“It’s beautiful to see ourselves represented in a different way,” Huerta expressed with pride.

Pride in the extensive representation in ‘Wakanda Forever’ is shared by most fans, many of whom were surprised at how Marvel expanded beyond the main focus on the Afrofuturistic civilization of Wakanda in the first installment. The soundtrack of the movie includes songs in English, Spanish, and Xhosa, which is one of the official languages of South Africa, acting as a microcosm of the movie’s presentation of a more inclusive narrative that is not often seen in mainstream media. The diverse cast of actors, consisting of both returning stars and newer talents, and their dedication to the continued openness to different cultures and languages, with Xhosa, Yucatec Maya, Haitian French, Spanish, and English being the languages featured in the film, all contribute to this unique presentation of diversity in a blockbuster film.

Similar to the ways in which ‘Black Panther’ created much excitement among a wide audience in the aftermath of its release, even earning itself a Best Picture nomination at the Academy Awards, ‘Black Panther: Wakanda Forever’ has fans and critics all over the world in awe at how it surpassed their expectations.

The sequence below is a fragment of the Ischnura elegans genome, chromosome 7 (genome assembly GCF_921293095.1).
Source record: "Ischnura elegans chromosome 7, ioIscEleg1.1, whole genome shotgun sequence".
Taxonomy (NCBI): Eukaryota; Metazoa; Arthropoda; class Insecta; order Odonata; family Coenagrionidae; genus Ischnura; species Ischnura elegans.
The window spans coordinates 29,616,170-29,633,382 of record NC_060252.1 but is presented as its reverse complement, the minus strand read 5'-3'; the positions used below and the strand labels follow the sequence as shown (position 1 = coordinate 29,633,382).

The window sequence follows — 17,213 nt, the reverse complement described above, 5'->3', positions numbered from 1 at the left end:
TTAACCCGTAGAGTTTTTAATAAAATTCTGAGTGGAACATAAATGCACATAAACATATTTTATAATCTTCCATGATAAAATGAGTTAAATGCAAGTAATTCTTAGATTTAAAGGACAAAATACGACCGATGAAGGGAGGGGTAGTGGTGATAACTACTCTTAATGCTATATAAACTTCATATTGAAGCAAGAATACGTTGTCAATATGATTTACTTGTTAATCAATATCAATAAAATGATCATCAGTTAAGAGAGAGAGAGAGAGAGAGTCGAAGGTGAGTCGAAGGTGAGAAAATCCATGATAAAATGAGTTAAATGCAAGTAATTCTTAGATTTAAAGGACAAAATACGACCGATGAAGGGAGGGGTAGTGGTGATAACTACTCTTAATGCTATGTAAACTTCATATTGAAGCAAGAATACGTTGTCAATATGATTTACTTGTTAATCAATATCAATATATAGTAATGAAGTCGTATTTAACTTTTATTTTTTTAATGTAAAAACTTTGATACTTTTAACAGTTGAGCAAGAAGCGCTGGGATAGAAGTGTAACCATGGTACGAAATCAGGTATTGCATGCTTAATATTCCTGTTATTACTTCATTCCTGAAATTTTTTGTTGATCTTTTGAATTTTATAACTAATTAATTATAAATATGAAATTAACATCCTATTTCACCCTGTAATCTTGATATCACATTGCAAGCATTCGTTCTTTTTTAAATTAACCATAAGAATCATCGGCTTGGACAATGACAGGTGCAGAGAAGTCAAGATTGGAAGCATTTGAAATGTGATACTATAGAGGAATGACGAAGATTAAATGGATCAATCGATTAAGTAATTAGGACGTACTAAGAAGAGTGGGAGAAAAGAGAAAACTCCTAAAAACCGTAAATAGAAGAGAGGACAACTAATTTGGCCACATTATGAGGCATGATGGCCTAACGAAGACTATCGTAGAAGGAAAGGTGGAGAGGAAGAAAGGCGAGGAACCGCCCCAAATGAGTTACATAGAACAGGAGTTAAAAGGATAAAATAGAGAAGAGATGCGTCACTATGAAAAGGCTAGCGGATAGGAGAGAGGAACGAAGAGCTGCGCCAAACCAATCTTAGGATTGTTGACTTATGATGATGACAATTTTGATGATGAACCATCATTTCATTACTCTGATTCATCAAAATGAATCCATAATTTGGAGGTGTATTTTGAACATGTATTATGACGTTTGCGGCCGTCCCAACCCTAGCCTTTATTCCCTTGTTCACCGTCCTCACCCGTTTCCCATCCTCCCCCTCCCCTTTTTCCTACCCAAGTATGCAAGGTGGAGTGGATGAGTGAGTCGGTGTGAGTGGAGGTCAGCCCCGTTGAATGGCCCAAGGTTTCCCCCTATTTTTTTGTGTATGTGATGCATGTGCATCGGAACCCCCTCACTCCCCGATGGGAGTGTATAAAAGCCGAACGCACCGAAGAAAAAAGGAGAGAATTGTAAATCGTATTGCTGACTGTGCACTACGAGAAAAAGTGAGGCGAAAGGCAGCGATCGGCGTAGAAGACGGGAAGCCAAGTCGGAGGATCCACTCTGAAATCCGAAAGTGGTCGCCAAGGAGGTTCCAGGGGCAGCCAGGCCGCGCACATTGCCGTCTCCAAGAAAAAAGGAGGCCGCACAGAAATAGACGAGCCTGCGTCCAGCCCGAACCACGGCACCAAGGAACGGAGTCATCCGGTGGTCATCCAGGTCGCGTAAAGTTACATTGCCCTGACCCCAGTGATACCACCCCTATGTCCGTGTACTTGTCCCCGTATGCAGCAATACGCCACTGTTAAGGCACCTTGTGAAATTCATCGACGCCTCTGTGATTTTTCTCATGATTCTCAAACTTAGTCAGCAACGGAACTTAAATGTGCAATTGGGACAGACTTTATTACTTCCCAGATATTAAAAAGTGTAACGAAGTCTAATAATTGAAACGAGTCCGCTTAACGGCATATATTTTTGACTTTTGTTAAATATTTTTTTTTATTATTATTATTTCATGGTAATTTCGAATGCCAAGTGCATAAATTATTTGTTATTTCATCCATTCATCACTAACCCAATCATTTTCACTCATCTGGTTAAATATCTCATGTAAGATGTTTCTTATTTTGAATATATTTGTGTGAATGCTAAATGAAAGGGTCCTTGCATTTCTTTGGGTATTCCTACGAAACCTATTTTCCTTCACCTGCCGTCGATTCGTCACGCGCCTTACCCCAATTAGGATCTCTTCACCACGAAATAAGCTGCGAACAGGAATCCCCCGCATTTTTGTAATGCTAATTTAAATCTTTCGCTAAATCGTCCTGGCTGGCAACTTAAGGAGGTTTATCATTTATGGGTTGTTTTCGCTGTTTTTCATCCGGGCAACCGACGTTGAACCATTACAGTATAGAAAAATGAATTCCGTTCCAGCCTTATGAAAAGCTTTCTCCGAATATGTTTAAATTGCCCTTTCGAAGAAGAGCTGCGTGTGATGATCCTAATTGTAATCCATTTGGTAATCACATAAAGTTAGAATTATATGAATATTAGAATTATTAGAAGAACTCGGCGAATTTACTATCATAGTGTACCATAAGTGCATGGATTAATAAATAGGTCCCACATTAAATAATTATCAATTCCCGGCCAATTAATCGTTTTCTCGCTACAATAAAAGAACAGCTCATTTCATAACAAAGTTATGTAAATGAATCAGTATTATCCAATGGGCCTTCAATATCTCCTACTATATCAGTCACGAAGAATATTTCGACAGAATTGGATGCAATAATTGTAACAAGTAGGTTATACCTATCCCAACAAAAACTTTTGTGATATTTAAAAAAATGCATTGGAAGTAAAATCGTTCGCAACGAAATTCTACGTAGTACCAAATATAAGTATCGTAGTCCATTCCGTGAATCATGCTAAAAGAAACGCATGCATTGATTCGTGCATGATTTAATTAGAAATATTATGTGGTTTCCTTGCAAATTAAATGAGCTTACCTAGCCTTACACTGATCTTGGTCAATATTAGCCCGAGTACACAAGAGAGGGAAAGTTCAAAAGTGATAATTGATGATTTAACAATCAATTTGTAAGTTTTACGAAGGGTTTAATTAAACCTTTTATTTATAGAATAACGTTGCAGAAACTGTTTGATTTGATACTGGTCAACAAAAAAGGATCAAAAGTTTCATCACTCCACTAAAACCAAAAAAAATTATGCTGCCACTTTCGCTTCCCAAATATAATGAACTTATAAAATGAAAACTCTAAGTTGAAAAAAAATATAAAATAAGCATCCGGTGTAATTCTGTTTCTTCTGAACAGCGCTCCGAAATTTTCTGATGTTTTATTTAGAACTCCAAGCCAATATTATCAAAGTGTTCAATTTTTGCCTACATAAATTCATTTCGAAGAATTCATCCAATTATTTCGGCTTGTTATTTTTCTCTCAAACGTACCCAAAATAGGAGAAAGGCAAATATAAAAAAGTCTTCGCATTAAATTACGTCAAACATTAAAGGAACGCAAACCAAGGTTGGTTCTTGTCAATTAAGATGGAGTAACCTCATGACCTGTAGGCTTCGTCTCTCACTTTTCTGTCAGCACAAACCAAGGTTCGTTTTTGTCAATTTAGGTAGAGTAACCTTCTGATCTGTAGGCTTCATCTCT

The sequel has also earned itself a bevy of Oscar nominations, most notably a Best Supporting Actress nomination for Angela Bassett, who plays Queen Ramonda. 

According to CNN media critic Brian Lowry, “‘Black Panther: Wakanda Forever’ faced an inordinate degree of difficulty, addressing the tragic death of Chadwick Boseman… That the movie manages to strike that somber chord and still deliver as Marvel-style entertainment represents a major accomplishment.”

‘Black Panther: Wakanda Forever’ was released on Disney+ for streaming on February 1, 2023. To watch it (subscription required), click HERE.

“It’s beautiful to see ourselves represented in a different way,” Huerta expressed with pride.